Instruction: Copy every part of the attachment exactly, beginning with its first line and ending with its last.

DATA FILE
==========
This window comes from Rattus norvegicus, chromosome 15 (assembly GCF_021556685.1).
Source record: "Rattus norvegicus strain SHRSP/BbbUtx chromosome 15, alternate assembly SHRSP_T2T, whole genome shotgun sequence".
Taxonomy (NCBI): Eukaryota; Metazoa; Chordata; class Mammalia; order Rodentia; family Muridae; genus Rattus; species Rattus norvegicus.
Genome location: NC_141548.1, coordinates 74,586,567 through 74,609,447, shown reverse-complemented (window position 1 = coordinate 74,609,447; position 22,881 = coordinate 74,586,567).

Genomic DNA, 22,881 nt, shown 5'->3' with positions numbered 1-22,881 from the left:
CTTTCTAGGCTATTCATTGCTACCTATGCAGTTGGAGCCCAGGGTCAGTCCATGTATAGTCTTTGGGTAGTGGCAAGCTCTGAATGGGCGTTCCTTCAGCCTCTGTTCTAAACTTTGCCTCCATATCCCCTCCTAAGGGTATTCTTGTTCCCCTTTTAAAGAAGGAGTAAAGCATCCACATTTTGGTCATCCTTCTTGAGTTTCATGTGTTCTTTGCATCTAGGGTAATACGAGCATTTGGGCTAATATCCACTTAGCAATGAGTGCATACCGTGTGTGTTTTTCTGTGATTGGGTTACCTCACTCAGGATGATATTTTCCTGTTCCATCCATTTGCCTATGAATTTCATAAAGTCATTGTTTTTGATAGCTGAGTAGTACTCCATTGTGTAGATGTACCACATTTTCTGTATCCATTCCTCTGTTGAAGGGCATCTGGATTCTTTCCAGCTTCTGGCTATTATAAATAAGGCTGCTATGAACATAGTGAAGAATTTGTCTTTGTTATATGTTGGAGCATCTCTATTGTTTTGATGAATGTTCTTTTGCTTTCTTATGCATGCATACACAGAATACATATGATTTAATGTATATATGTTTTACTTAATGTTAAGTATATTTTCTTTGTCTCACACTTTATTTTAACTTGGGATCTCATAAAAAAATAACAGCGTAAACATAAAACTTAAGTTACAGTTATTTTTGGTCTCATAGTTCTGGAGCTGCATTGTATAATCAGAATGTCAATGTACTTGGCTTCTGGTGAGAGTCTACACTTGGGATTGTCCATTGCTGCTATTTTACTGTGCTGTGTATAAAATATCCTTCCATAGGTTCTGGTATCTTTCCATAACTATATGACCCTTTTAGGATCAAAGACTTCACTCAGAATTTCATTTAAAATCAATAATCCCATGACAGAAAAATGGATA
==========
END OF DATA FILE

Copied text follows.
This window comes from Rattus norvegicus, chromosome 15 (assembly GCF_021556685.1).
Source record: "Rattus norvegicus strain SHRSP/BbbUtx chromosome 15, alternate assembly SHRSP_T2T, whole genome shotgun sequence".
Taxonomy (NCBI): Eukaryota; Metazoa; Chordata; class Mammalia; order Rodentia; family Muridae; genus Rattus; species Rattus norvegicus.
Genome location: NC_141548.1, coordinates 74,586,567 through 74,609,447, shown reverse-complemented (window position 1 = coordinate 74,609,447; position 22,881 = coordinate 74,586,567).

Genomic DNA, 22,881 nt, shown 5'->3' with positions numbered 1-22,881 from the left:
CTTTCTAGGCTATTCATTGCTACCTATGCAGTTGGAGCCCAGGGTCAGTCCATGTATAGTCTTTGGGTAGTGGCAAGCTCTGAATGGGCGTTCCTTCAGCCTCTGTTCTAAACTTTGCCTCCATATCCCCTCCTAAGGGTATTCTTGTTCCCCTTTTAAAGAAGGAGTAAAGCATCCACATTTTGGTCATCCTTCTTGAGTTTCATGTGTTCTTTGCATCTAGGGTAATACGAGCATTTGGGCTAATATCCACTTAGCAATGAGTGCATACCGTGTGTGTTTTTCTGTGATTGGGTTACCTCACTCAGGATGATATTTTCCTGTTCCATCCATTTGCCTATGAATTTCATAAAGTCATTGTTTTTGATAGCTGAGTAGTACTCCATTGTGTAGATGTACCACATTTTCTGTATCCATTCCTCTGTTGAAGGGCATCTGGATTCTTTCCAGCTTCTGGCTATTATAAATAAGGCTGCTATGAACATAGTGAAGAATTTGTCTTTGTTATATGTTGGAGCATCTCTATTGTTTTGATGAATGTTCTTTTGCTTTCTTATGCATGCATACACAGAATACATATGATTTAATGTATATATGTTTTACTTAATGTTAAGTATATTTTCTTTGTCTCACACTTTATTTTAACTTGGGATCTCATAAAAAAATAACAGCGTAAACATAAAACTTAAGTTACAGTTATTTTTGGTCTCATAGTTCTGGAGCTGCATTGTATAATCAGAATGTCAATGTACTTGGCTTCTGGTGAGAGTCTACACTTGGGATTGTCCATTGCTGCTATTTTACTGTGCTGTGTATAAAATATCCTTCCATAGGTTCTGGTATCTTTCCATAACTATATGACCCTTTTAGGATCAAAGACTTCACTCAGAATTTCATTTAAAATCAATAATCCCATGACAGAAAAATGGATA